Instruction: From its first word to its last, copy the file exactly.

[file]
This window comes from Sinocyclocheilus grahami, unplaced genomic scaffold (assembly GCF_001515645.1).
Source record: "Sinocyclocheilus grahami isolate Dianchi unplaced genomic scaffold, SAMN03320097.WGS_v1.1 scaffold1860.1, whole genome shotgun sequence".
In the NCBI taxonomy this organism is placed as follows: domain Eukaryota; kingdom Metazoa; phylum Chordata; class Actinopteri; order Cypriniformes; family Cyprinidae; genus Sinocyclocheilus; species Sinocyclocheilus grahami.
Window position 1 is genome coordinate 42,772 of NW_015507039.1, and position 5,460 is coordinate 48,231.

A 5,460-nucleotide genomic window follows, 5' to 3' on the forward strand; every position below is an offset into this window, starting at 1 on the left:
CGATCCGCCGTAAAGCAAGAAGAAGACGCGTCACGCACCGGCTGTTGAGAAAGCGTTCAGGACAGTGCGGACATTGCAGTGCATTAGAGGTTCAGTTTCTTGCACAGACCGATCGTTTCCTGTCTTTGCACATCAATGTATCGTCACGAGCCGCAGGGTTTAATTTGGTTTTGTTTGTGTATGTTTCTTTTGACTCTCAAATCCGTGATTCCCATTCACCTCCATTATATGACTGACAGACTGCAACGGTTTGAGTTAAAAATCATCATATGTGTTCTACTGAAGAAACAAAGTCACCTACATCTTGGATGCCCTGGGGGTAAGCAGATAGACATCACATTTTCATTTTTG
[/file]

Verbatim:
This window comes from Sinocyclocheilus grahami, unplaced genomic scaffold (assembly GCF_001515645.1).
Source record: "Sinocyclocheilus grahami isolate Dianchi unplaced genomic scaffold, SAMN03320097.WGS_v1.1 scaffold1860.1, whole genome shotgun sequence".
In the NCBI taxonomy this organism is placed as follows: domain Eukaryota; kingdom Metazoa; phylum Chordata; class Actinopteri; order Cypriniformes; family Cyprinidae; genus Sinocyclocheilus; species Sinocyclocheilus grahami.
Window position 1 is genome coordinate 42,772 of NW_015507039.1, and position 5,460 is coordinate 48,231.

A 5,460-nucleotide genomic window follows, 5' to 3' on the forward strand; every position below is an offset into this window, starting at 1 on the left:
CGATCCGCCGTAAAGCAAGAAGAAGACGCGTCACGCACCGGCTGTTGAGAAAGCGTTCAGGACAGTGCGGACATTGCAGTGCATTAGAGGTTCAGTTTCTTGCACAGACCGATCGTTTCCTGTCTTTGCACATCAATGTATCGTCACGAGCCGCAGGGTTTAATTTGGTTTTGTTTGTGTATGTTTCTTTTGACTCTCAAATCCGTGATTCCCATTCACCTCCATTATATGACTGACAGACTGCAACGGTTTGAGTTAAAAATCATCATATGTGTTCTACTGAAGAAACAAAGTCACCTACATCTTGGATGCCCTGGGGGTAAGCAGATAGACATCACATTTTCATTTTTG